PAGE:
Of the six suitors, five set out on their quests. One, though, Prince Ka’tuf, refused the Princess’s task. He claimed it was foolishness to risk ones life to be wed to a woman he didn’t even know. So, the others laughed at him, and he stayed behind and woed the princess.

Four out of the five who had left returned victorious and Princess Calla had two more tasks remaining for them. Two were sent beyond the east and over the sea to the distant land of Lojar. They were never seen again.

The other two, brothers, were sent to the mountains north of their coastal lands to take a token of dwarven mithril from the treasure of a beast called a Dragon. Parnus lived and escaped with the tropy, but it had meant murdering his own brother. When Parnus returned to claim her as his bride, he found that she had fallen in love with Prince Ka'tuf and had been given to him in marraige.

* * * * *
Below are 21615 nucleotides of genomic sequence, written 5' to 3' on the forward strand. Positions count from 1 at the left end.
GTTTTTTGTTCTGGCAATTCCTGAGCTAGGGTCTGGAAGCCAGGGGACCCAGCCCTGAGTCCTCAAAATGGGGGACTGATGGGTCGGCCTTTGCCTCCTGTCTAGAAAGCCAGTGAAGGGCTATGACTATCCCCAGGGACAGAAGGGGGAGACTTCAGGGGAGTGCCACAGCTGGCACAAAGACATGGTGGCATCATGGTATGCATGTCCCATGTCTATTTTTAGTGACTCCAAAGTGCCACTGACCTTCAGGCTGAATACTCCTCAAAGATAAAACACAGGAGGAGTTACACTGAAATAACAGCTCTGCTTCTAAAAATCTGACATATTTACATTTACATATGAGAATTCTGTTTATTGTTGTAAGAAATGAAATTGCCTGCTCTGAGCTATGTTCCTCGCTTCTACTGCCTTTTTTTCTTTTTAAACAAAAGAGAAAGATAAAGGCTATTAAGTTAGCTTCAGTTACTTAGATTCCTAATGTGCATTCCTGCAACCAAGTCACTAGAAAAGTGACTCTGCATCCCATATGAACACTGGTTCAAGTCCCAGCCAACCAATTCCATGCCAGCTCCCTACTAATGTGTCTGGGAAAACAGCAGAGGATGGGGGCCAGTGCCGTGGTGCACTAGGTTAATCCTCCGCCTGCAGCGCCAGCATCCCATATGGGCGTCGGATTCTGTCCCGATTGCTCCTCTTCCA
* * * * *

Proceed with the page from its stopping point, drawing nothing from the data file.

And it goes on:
Parnus was enraged, but he was no Prince. He could think of no way to change the King’s mind. Hatred and avarice filled his heart and he set out to speak with the Eldest Fathers of all the tribes. When they learned that their own sons had lost their lives in vain following the fool commands of a woman who, by the admission of her own father, was not even fit to be queen, they became enraged. They then began to forge weapons, and build an army, to invade the palacial center of Imaru. The tribes fell upon the King and his land, and with spear and battle-axe the first war of the Duneimen began. Eventually King Kalin was put to death. Ka'tuf and Calla escaped, fleeing northward. Imaru was burned and left in ruins.

The tribes returned to their own lands, now disparate and distrustful of one another. With the blood of their kin on their hands they had set a precedent for war and death that could never be overcome.

THE FIRST KINGDOMS OF MAN